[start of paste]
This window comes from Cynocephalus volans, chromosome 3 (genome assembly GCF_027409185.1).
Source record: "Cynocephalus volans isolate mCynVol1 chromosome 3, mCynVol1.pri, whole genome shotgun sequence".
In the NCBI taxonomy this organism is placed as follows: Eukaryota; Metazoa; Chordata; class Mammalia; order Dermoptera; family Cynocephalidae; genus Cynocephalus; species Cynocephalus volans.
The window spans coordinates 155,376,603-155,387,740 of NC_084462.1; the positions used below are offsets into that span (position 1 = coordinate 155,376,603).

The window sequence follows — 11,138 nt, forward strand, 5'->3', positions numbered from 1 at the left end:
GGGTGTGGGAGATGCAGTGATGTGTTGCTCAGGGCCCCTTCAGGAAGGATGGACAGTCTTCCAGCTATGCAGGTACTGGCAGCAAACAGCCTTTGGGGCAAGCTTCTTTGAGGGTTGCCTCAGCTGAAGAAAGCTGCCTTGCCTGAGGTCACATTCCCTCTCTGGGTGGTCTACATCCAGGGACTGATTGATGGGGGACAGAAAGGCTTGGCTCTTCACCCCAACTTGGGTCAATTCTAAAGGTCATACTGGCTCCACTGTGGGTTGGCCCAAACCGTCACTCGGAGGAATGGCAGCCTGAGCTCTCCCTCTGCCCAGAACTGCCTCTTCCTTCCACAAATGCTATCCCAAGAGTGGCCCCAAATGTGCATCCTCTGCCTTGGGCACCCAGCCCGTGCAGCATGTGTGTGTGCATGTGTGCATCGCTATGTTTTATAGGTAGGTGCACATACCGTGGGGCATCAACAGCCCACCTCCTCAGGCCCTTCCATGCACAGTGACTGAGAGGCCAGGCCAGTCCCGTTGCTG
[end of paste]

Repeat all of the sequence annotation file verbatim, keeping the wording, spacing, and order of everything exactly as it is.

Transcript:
This window comes from Cynocephalus volans, chromosome 3 (genome assembly GCF_027409185.1).
Source record: "Cynocephalus volans isolate mCynVol1 chromosome 3, mCynVol1.pri, whole genome shotgun sequence".
In the NCBI taxonomy this organism is placed as follows: Eukaryota; Metazoa; Chordata; class Mammalia; order Dermoptera; family Cynocephalidae; genus Cynocephalus; species Cynocephalus volans.
The window spans coordinates 155,376,603-155,387,740 of NC_084462.1; the positions used below are offsets into that span (position 1 = coordinate 155,376,603).

The window sequence follows — 11,138 nt, forward strand, 5'->3', positions numbered from 1 at the left end:
GGGTGTGGGAGATGCAGTGATGTGTTGCTCAGGGCCCCTTCAGGAAGGATGGACAGTCTTCCAGCTATGCAGGTACTGGCAGCAAACAGCCTTTGGGGCAAGCTTCTTTGAGGGTTGCCTCAGCTGAAGAAAGCTGCCTTGCCTGAGGTCACATTCCCTCTCTGGGTGGTCTACATCCAGGGACTGATTGATGGGGGACAGAAAGGCTTGGCTCTTCACCCCAACTTGGGTCAATTCTAAAGGTCATACTGGCTCCACTGTGGGTTGGCCCAAACCGTCACTCGGAGGAATGGCAGCCTGAGCTCTCCCTCTGCCCAGAACTGCCTCTTCCTTCCACAAATGCTATCCCAAGAGTGGCCCCAAATGTGCATCCTCTGCCTTGGGCACCCAGCCCGTGCAGCATGTGTGTGTGCATGTGTGCATCGCTATGTTTTATAGGTAGGTGCACATACCGTGGGGCATCAACAGCCCACCTCCTCAGGCCCTTCCATGCACAGTGACTGAGAGGCCAGGCCAGTCCCGTTGCTG